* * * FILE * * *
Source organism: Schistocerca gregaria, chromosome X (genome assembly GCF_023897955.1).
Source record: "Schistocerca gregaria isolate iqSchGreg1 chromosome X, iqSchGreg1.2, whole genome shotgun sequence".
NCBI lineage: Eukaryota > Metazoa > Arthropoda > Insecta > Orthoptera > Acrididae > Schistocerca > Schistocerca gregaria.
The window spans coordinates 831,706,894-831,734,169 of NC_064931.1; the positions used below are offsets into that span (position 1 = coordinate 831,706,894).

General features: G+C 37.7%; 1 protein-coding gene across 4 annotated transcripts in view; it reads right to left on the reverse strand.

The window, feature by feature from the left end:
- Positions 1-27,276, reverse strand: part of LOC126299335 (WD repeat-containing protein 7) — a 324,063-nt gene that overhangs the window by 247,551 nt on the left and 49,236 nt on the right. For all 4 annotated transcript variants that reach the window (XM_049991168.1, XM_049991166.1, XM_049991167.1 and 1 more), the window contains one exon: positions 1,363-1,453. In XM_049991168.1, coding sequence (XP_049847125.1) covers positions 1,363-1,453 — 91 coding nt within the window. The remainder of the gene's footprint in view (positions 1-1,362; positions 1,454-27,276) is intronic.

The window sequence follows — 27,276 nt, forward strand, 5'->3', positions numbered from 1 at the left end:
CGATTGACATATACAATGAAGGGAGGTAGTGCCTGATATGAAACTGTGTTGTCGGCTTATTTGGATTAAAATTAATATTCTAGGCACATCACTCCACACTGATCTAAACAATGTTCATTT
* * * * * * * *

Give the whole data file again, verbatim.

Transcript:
Source organism: Schistocerca gregaria, chromosome X (genome assembly GCF_023897955.1).
Source record: "Schistocerca gregaria isolate iqSchGreg1 chromosome X, iqSchGreg1.2, whole genome shotgun sequence".
NCBI lineage: Eukaryota > Metazoa > Arthropoda > Insecta > Orthoptera > Acrididae > Schistocerca > Schistocerca gregaria.
The window spans coordinates 831,706,894-831,734,169 of NC_064931.1; the positions used below are offsets into that span (position 1 = coordinate 831,706,894).

General features: G+C 37.7%; 1 protein-coding gene across 4 annotated transcripts in view; it reads right to left on the reverse strand.

The window, feature by feature from the left end:
- Positions 1-27,276, reverse strand: part of LOC126299335 (WD repeat-containing protein 7) — a 324,063-nt gene that overhangs the window by 247,551 nt on the left and 49,236 nt on the right. For all 4 annotated transcript variants that reach the window (XM_049991168.1, XM_049991166.1, XM_049991167.1 and 1 more), the window contains one exon: positions 1,363-1,453. In XM_049991168.1, coding sequence (XP_049847125.1) covers positions 1,363-1,453 — 91 coding nt within the window. The remainder of the gene's footprint in view (positions 1-1,362; positions 1,454-27,276) is intronic.

The window sequence follows — 27,276 nt, forward strand, 5'->3', positions numbered from 1 at the left end:
CGATTGACATATACAATGAAGGGAGGTAGTGCCTGATATGAAACTGTGTTGTCGGCTTATTTGGATTAAAATTAATATTCTAGGCACATCACTCCACACTGATCTAAACAATGTTCATTT